As well as being a valuable plant for the cook, likewise herbmothers and apothecaries have found many uses for the various parts of the Neep plants.
The seeds of the Pa's Neep contain an oil which, when ingested in prescribed dosages, can aid in the correction of stomach and bowel disorders, sleeplessness, and stiffness of the joints. A strong decoction of the root assists in the removal of obstructions of the bowel, and has proved useful in the treatment of butter-skin sickness and gravel of the kidneys.
Considering the robust good-health enjoyed by folk who eat Neeps as a large part of their diet, it is not beyond reason to suppose that the roots contain goodly amounts of substances valuable to the body's well-being. This seems to be particularly evident in the Furneep.
After boiling Neeps, the water is usually allowed to cool and then given to small children as a drink. Small babies will become more robust, less prone to the night-terrors, and may even suffer less from tooth-growing pains. Older children who take Furneep water regularly will have fewer health problems such as Winter colds and melancholy.
The Redneep has all the health-giving properties of the other Neeps, to a greater or lesser degree, but has a couple of medicinal uses unique to itself.
If eaten regularly, not only will your general health be much improved, but the substance which gives the root its rich purple colouration is said to help the blood move more vigourously about the body, thus keeping each part of the body healthier and stronger, even into old age.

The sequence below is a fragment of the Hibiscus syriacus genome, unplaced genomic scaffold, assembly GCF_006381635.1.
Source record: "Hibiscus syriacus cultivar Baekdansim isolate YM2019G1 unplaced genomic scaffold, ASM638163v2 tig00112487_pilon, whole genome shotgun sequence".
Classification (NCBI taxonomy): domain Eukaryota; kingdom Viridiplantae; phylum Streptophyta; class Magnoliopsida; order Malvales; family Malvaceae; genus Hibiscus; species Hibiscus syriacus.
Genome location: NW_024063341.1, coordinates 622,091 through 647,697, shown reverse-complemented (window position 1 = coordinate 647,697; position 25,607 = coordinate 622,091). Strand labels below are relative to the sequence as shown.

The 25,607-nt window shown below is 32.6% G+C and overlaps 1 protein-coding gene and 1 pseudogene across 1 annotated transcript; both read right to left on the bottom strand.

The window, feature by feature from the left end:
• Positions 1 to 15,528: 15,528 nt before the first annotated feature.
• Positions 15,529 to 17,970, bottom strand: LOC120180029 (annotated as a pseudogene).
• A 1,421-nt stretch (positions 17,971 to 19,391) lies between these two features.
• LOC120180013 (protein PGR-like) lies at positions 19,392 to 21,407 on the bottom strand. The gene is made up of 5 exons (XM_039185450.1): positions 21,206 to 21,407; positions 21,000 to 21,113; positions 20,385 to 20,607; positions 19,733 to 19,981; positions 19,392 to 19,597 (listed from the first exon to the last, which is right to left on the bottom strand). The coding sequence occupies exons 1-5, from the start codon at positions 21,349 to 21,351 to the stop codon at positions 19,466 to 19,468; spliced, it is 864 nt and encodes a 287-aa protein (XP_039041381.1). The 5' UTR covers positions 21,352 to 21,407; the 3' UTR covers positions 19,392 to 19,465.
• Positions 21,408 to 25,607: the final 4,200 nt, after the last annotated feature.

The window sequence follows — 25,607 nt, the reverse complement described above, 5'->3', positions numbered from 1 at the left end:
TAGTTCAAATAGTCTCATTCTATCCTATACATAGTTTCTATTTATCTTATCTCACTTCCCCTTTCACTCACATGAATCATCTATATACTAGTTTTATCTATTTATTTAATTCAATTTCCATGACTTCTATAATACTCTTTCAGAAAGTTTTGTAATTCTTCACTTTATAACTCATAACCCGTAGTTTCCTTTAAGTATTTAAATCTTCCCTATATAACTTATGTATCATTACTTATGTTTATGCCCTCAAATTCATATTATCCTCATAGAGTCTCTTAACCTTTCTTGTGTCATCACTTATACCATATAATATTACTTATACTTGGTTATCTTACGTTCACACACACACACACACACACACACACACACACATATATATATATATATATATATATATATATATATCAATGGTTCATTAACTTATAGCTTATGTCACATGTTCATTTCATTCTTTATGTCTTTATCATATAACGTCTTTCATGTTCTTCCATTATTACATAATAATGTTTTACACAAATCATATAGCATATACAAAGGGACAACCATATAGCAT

This same substance is also thought to help the body expel impurities and so help the stomach and bowels to function with greater ease.
Another use for the Redneep has begun to gain in popularity of late. Women of the less affluent regions who cannot afford the expensive make-up seen on the faces of well-to-do women have taken to using the juice squeezed from the root as a cheap alternative. By adding varying amounts of water to the juice, many shades of lip-colour can be created. A fingertip dipped into the dye and brushed gently acros the lips gives them a fuller, more attractive appearance. If truphull oil is used instead of water, the colour is easier to apply, and tends to last longer before needing to be re-done.
A very pale pink dye can be used to bring a blush to the cheeks, but this must be used sparingly or the wearer risks appearing like a character from a Black Butterfly pantomime!
Some women have experimented with using Redneep juice as a hair dye, but results seem to be dubious at best, as the hair tends to stick together into clumps as the dye dries out.
One final use for the Redneep is as a dye. When crushed and pulped, the root will release a deep purple juice, so deep, in fact, that it appears almost nor'sidian. Using varying amounts of water to dilute this juice, dyes of almost every shade of red can be made, from darkest purple to the softest pink. The colours obtained from this dye are bright, do not fade easily, and will withstand washing for longer than most other dyes. After soaking the cloth in the dye, washing it in a tub of clean, cold salt-water will ensure that the colour is set in the cloth.
Along with the wild varieties of Neeps, any larger cultivated roots (which tend to be too bitter tasting to be of use in the kitchen), make excellent winter food for cattle. Likewise any damaged or over-ripe roots can be saved and fed to cows, pigs or sheep when other fodder is scarce.
Finally, presented here for your delectation are receipts collected from the various regions of Sarvonia: